Would you hire someone with a criminal record?
As the ongoing violence in Surrey heats up – it’s prompted new questions about how to tackle crime.
This afternoon, Lynda Steele spoke with two women who say the best way to get criminals off the street… is to get them on the job.
Listen: Lynda Steele talks with the women of Fitness Foods, who say ex cons can make great staff
Erica Brown is the founder and co-owner of Fitness Foods, a Vancouver organic meal delivery service… and an employer who’s more than happy to take on staff with a criminal past.
Brown says it started when she worked as a cleaner and she was asked to help a friend of a friend, a young woman just leaving jail without any options; she took her on as a partner and never looked back.
“Super smart girl, she’d just made some really poor choices and she regrets them, and she just needed some employment.”
She says she’s gone through her own dark times, fighting addiction and supporting a child on minimum wage, and can understand what leads people to take the wrong path… and why they deserve a second chance.
Turning it around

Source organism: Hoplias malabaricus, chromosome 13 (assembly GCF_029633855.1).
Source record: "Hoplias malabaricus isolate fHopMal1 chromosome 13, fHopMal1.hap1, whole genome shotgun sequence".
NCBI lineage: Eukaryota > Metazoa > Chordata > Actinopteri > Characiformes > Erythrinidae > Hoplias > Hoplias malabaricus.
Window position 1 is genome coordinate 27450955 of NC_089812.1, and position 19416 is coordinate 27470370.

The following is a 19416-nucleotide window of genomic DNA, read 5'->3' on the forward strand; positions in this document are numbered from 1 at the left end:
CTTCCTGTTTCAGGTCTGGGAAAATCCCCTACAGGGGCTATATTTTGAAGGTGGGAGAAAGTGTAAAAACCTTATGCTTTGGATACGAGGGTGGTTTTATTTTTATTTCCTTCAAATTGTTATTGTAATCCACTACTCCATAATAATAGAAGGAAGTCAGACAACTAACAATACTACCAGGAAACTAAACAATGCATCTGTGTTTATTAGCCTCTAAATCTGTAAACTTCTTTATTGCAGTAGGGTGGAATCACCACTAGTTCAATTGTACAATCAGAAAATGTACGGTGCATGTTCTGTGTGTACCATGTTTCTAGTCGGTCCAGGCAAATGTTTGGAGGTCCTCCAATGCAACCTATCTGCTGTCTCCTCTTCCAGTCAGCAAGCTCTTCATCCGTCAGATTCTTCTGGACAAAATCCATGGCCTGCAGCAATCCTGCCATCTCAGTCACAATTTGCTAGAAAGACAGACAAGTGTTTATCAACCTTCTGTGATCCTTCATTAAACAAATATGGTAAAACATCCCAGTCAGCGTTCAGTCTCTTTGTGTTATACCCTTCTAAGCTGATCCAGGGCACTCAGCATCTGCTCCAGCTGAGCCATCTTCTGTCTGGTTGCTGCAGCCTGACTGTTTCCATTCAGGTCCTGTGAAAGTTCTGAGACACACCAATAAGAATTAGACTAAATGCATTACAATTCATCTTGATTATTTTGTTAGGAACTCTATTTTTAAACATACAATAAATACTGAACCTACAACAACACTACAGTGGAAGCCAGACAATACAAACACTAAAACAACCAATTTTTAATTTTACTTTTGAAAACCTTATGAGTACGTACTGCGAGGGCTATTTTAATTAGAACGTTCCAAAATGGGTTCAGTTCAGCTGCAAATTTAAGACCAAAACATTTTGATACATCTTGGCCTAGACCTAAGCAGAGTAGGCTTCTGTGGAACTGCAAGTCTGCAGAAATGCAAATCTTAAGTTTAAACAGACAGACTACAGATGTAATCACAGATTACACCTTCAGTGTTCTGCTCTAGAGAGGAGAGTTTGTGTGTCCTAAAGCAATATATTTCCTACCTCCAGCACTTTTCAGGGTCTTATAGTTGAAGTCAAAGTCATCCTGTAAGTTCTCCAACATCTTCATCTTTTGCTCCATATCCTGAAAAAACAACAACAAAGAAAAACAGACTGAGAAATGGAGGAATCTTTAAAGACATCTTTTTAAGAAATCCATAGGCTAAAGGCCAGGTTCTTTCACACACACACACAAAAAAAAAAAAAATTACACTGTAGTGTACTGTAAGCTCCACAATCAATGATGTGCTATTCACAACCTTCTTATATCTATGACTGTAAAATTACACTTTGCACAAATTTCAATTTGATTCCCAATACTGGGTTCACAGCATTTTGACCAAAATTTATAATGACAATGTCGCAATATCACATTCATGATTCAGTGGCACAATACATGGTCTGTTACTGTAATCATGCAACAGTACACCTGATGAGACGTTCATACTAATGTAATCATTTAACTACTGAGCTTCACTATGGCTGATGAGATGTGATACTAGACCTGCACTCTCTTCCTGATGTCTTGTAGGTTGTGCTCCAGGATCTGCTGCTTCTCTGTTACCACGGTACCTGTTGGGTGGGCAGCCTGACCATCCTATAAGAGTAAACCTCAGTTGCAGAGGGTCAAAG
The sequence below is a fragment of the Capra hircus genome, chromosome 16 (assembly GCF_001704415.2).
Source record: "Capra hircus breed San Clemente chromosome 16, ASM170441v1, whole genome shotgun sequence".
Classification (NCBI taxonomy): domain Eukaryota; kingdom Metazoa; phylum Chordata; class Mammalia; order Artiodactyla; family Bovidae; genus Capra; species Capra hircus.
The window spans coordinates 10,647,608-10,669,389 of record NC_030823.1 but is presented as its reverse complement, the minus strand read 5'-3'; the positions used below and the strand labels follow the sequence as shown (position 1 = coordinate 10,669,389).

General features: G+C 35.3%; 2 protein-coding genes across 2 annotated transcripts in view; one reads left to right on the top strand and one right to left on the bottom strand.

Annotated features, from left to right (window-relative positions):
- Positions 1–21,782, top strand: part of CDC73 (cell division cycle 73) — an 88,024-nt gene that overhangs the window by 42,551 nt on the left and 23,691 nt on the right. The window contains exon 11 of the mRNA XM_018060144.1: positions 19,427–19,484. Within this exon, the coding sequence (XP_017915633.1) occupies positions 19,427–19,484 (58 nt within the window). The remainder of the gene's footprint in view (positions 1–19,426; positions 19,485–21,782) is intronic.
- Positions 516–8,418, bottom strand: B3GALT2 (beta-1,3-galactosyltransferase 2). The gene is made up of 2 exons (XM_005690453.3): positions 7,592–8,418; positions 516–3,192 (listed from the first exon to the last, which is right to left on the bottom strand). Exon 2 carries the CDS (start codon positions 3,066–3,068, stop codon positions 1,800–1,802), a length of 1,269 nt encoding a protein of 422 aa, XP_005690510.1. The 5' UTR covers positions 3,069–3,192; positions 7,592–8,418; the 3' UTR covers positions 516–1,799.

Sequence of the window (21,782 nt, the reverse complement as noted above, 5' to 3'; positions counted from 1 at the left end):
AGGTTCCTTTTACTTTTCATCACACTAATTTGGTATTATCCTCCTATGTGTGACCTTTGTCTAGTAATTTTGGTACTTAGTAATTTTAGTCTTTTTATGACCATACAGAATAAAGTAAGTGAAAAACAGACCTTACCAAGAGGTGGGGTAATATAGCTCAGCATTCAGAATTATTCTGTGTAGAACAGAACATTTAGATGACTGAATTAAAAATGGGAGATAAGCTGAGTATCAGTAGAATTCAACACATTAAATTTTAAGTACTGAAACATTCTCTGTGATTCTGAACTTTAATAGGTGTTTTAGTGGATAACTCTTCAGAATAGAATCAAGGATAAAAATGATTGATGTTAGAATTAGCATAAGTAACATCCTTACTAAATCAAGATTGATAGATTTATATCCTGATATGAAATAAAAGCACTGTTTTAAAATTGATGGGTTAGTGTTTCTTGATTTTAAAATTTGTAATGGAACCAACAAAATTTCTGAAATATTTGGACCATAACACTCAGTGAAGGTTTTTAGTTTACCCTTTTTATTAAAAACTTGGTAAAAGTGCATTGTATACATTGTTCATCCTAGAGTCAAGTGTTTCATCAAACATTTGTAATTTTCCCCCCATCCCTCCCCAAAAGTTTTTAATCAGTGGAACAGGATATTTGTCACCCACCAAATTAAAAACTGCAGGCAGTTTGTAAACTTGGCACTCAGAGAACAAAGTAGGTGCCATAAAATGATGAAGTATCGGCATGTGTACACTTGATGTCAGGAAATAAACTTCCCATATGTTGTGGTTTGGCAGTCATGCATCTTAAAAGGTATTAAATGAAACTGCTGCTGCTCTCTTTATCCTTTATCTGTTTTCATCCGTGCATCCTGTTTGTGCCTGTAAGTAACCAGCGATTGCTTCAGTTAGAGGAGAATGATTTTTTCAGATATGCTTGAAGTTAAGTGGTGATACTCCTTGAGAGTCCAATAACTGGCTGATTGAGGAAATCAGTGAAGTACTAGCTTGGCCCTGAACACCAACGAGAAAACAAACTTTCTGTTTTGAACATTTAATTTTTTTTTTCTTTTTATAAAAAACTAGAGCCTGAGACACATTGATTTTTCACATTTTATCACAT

Kelly Ferguson, a manager with Fitness Foods says since they’ve started hiring people with records, they’ve seen plenty of success stories, like Aliyah – a young mother who came out of jail and has since gone on to provide for her daughter and now speaks at Be The Change conferences about starting over.
“I would say that anybody is capable of surprising you. And hard workers can come from any past. Maybe somebody who’s handing in a resume they may not have a criminal record, but they have a past as well. And just because somebody has a criminal record, doesn’t necessarily mean they’re a bad person or they’re going to be doing inappropriate things.”
Brown says they had one employee who was a skilled book keeper before going to prison, but couldn’t find work in the field after. But after a year with Fitness Foods, other employers were willing to take a second look.
She admits its not always easy – sometimes it can take a long time for people to re-socialize. One of her employees was behind bars from age 18-40.
Breaking the cycle
Brown says beyond the compassionate side of giving people a second chance there can be a huge social impact: cutting down on street crime.
“If they come out of prison, and they can’t get employment anywhere they need to survive. And what are they going to do? They’re going to turn around and go right back to the same thing, the only thing they knew in the past.”
It’s a sentiment Ferguson echoes.
“There’s somebody who gets out of jail, they may start being the one in charge of a gang for instance. Now if they’re not on the street selling drugs, but they actually have gainful employment, they’re not going to be looking for these 17 year olds running around surrey causing havoc because they’re going to be working.”